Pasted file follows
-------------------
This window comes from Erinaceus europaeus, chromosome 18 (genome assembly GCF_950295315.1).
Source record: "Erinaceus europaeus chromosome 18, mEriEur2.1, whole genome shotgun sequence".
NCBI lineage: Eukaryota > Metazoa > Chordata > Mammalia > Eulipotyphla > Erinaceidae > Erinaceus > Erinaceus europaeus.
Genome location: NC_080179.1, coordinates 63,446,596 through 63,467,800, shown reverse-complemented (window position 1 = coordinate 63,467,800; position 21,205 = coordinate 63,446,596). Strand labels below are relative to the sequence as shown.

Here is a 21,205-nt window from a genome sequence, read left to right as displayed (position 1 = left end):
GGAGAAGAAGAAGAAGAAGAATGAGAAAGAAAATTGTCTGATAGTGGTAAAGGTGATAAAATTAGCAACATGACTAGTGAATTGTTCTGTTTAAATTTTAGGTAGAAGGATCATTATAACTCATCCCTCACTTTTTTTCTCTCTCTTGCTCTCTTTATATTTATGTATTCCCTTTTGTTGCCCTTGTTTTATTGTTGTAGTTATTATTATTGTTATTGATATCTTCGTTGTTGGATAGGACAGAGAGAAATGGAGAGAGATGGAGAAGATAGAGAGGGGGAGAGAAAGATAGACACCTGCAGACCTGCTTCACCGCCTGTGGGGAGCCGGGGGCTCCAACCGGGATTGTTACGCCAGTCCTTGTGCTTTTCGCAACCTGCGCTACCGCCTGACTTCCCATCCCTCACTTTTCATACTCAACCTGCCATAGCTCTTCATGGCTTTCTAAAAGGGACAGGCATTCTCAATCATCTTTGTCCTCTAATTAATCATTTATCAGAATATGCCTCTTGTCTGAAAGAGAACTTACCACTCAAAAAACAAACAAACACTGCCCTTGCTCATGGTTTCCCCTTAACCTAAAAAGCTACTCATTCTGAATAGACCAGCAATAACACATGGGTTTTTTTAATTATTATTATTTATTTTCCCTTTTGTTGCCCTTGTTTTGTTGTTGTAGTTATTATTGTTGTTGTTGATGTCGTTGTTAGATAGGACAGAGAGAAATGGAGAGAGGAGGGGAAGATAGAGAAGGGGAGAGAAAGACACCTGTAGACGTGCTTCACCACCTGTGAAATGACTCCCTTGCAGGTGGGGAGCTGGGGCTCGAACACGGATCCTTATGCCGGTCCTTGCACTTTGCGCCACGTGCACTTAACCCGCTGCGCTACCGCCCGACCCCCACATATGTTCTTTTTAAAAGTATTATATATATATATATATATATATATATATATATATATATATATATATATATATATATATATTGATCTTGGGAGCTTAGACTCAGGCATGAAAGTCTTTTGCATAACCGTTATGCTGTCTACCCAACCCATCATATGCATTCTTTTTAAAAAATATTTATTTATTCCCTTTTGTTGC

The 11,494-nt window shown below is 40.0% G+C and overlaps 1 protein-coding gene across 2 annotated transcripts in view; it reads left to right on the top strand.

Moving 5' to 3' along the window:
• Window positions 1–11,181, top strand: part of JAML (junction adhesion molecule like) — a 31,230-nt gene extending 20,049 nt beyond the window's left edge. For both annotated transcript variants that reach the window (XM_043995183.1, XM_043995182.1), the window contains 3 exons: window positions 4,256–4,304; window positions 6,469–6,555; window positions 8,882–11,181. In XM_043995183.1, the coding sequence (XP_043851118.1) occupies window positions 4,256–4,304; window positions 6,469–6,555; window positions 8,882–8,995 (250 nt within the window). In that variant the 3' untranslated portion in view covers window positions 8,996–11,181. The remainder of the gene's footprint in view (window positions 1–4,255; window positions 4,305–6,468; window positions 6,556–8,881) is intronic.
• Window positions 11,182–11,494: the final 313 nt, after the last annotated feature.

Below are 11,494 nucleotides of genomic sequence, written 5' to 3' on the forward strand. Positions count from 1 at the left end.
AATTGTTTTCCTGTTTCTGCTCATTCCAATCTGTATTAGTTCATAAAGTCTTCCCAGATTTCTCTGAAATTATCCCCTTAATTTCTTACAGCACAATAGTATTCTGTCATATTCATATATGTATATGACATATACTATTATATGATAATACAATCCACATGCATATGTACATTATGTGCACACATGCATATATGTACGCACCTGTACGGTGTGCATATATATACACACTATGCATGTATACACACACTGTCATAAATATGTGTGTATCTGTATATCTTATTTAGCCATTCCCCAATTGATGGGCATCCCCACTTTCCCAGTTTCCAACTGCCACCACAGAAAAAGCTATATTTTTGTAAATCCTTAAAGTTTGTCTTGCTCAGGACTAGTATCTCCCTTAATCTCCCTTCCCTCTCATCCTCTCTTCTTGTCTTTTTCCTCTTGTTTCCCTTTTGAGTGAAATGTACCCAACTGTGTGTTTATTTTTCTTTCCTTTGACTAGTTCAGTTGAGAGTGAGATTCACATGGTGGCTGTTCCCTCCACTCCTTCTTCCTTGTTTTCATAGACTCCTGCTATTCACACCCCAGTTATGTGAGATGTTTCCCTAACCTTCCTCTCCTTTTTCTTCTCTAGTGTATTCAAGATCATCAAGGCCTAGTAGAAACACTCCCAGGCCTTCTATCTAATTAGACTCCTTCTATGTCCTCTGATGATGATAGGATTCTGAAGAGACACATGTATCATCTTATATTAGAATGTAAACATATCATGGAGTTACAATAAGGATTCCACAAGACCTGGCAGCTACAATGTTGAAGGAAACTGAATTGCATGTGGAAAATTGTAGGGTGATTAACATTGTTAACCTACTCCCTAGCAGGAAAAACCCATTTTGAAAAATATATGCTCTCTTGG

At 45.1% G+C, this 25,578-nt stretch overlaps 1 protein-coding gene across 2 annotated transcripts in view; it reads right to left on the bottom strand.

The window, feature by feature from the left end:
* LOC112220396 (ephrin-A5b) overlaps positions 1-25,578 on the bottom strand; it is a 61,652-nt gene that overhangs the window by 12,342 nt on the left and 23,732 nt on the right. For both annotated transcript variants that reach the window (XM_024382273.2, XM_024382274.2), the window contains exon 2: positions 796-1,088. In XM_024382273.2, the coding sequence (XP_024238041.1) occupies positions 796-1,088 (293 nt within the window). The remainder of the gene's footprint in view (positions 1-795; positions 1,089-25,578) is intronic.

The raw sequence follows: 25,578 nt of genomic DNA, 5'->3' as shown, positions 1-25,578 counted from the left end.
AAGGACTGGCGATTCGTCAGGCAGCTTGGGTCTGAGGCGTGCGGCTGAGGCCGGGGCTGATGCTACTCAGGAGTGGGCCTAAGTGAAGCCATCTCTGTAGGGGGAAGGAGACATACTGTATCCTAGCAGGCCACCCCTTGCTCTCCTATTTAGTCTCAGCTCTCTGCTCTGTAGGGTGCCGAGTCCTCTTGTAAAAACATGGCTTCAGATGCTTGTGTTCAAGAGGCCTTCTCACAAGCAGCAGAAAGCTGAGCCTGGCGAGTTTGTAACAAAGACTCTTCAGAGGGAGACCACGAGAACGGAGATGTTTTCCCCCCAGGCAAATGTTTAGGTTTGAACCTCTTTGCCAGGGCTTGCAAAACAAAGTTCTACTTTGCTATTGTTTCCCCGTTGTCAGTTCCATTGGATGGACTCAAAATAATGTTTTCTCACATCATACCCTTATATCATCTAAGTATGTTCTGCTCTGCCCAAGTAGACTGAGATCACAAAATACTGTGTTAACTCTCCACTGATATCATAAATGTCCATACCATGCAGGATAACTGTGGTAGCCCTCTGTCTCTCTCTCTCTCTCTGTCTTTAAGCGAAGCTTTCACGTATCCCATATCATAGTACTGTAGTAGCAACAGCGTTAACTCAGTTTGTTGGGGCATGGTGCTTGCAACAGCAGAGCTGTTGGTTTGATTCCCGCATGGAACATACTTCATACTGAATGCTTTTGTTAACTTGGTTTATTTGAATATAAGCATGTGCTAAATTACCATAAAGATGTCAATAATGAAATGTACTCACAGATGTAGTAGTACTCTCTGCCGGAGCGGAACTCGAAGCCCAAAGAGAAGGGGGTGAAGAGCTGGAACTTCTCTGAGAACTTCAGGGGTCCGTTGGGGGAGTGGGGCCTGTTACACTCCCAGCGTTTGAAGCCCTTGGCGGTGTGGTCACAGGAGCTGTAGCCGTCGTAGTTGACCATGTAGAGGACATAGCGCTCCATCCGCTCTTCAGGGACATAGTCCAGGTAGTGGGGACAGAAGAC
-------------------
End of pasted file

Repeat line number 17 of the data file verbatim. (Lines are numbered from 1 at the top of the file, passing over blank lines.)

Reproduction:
AAGGACTGGCGATTCGTCAGGCAGCTTGGGTCTGAGGCGTGCGGCTGAGGCCGGGGCTGATGCTACTCAGGAGTGGGCCTAAGTGAAGCCATCTCTGTAGGGGGAAGGAGACATACTGTATCCTAGCAGGCCACCCCTTGCTCTCCTATTTAGTCTCAGCTCTCTGCTCTGTAGGGTGCCGAGTCCTCTTGTAAAAACATGGCTTCAGATGCTTGTGTTCAAGAGGCCTTCTCACAAGCAGCAGAAAGCTGAGCCTGGCGAGTTTGTAACAAAGACTCTTCAGAGGGAGACCACGAGAACGGAGATGTTTTCCCCCCAGGCAAATGTTTAGGTTTGAACCTCTTTGCCAGGGCTTGCAAAACAAAGTTCTACTTTGCTATTGTTTCCCCGTTGTCAGTTCCATTGGATGGACTCAAAATAATGTTTTCTCACATCATACCCTTATATCATCTAAGTATGTTCTGCTCTGCCCAAGTAGACTGAGATCACAAAATACTGTGTTAACTCTCCACTGATATCATAAATGTCCATACCATGCAGGATAACTGTGGTAGCCCTCTGTCTCTCTCTCTCTCTCTGTCTTTAAGCGAAGCTTTCACGTATCCCATATCATAGTACTGTAGTAGCAACAGCGTTAACTCAGTTTGTTGGGGCATGGTGCTTGCAACAGCAGAGCTGTTGGTTTGATTCCCGCATGGAACATACTTCATACTGAATGCTTTTGTTAACTTGGTTTATTTGAATATAAGCATGTGCTAAATTACCATAAAGATGTCAATAATGAAATGTACTCACAGATGTAGTAGTACTCTCTGCCGGAGCGGAACTCGAAGCCCAAAGAGAAGGGGGTGAAGAGCTGGAACTTCTCTGAGAACTTCAGGGGTCCGTTGGGGGAGTGGGGCCTGTTACACTCCCAGCGTTTGAAGCCCTTGGCGGTGTGGTCACAGGAGCTGTAGCCGTCGTAGTTGACCATGTAGAGGACATAGCGCTCCATCCGCTCTTCAGGGACATAGTCCAGGTAGTGGGGACAGAAGAC